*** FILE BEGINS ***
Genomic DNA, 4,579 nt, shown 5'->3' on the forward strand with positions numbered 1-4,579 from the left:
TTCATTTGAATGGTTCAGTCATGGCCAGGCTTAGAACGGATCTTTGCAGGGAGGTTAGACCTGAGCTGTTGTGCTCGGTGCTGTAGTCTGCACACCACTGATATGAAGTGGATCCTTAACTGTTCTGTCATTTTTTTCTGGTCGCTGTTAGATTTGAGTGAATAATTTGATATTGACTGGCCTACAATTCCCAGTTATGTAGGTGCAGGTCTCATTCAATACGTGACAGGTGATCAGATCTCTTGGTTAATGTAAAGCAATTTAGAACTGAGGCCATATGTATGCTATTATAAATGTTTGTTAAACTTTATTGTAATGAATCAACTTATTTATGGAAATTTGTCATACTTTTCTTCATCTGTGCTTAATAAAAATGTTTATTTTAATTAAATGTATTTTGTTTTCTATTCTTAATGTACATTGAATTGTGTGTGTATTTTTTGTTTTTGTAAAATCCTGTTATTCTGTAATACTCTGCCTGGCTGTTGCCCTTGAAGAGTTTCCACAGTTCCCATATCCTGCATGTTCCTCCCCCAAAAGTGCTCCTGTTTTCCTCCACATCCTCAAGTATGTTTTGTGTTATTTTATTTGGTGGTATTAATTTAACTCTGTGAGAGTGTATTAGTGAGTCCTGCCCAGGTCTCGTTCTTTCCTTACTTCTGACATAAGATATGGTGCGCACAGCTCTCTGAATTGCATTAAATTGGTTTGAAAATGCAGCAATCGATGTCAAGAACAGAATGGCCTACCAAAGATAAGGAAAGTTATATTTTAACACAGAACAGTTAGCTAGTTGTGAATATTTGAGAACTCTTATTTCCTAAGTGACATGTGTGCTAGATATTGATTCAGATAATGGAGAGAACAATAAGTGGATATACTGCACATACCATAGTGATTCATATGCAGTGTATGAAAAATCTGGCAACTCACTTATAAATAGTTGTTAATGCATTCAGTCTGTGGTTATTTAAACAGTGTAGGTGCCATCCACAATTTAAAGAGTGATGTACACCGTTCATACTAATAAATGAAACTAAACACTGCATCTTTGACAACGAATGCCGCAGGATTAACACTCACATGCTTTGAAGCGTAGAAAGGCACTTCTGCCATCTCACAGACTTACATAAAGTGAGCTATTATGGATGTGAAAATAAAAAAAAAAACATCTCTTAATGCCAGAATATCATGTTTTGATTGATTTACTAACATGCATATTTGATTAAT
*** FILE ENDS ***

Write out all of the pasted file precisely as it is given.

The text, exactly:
Genomic DNA, 4,579 nt, shown 5'->3' on the forward strand with positions numbered 1-4,579 from the left:
TTCATTTGAATGGTTCAGTCATGGCCAGGCTTAGAACGGATCTTTGCAGGGAGGTTAGACCTGAGCTGTTGTGCTCGGTGCTGTAGTCTGCACACCACTGATATGAAGTGGATCCTTAACTGTTCTGTCATTTTTTTCTGGTCGCTGTTAGATTTGAGTGAATAATTTGATATTGACTGGCCTACAATTCCCAGTTATGTAGGTGCAGGTCTCATTCAATACGTGACAGGTGATCAGATCTCTTGGTTAATGTAAAGCAATTTAGAACTGAGGCCATATGTATGCTATTATAAATGTTTGTTAAACTTTATTGTAATGAATCAACTTATTTATGGAAATTTGTCATACTTTTCTTCATCTGTGCTTAATAAAAATGTTTATTTTAATTAAATGTATTTTGTTTTCTATTCTTAATGTACATTGAATTGTGTGTGTATTTTTTGTTTTTGTAAAATCCTGTTATTCTGTAATACTCTGCCTGGCTGTTGCCCTTGAAGAGTTTCCACAGTTCCCATATCCTGCATGTTCCTCCCCCAAAAGTGCTCCTGTTTTCCTCCACATCCTCAAGTATGTTTTGTGTTATTTTATTTGGTGGTATTAATTTAACTCTGTGAGAGTGTATTAGTGAGTCCTGCCCAGGTCTCGTTCTTTCCTTACTTCTGACATAAGATATGGTGCGCACAGCTCTCTGAATTGCATTAAATTGGTTTGAAAATGCAGCAATCGATGTCAAGAACAGAATGGCCTACCAAAGATAAGGAAAGTTATATTTTAACACAGAACAGTTAGCTAGTTGTGAATATTTGAGAACTCTTATTTCCTAAGTGACATGTGTGCTAGATATTGATTCAGATAATGGAGAGAACAATAAGTGGATATACTGCACATACCATAGTGATTCATATGCAGTGTATGAAAAATCTGGCAACTCACTTATAAATAGTTGTTAATGCATTCAGTCTGTGGTTATTTAAACAGTGTAGGTGCCATCCACAATTTAAAGAGTGATGTACACCGTTCATACTAATAAATGAAACTAAACACTGCATCTTTGACAACGAATGCCGCAGGATTAACACTCACATGCTTTGAAGCGTAGAAAGGCACTTCTGCCATCTCACAGACTTACATAAAGTGAGCTATTATGGATGTGAAAATAAAAAAAAAAACATCTCTTAATGCCAGAATATCATGTTTTGATTGATTTACTAACATGCATATTTGATTAAT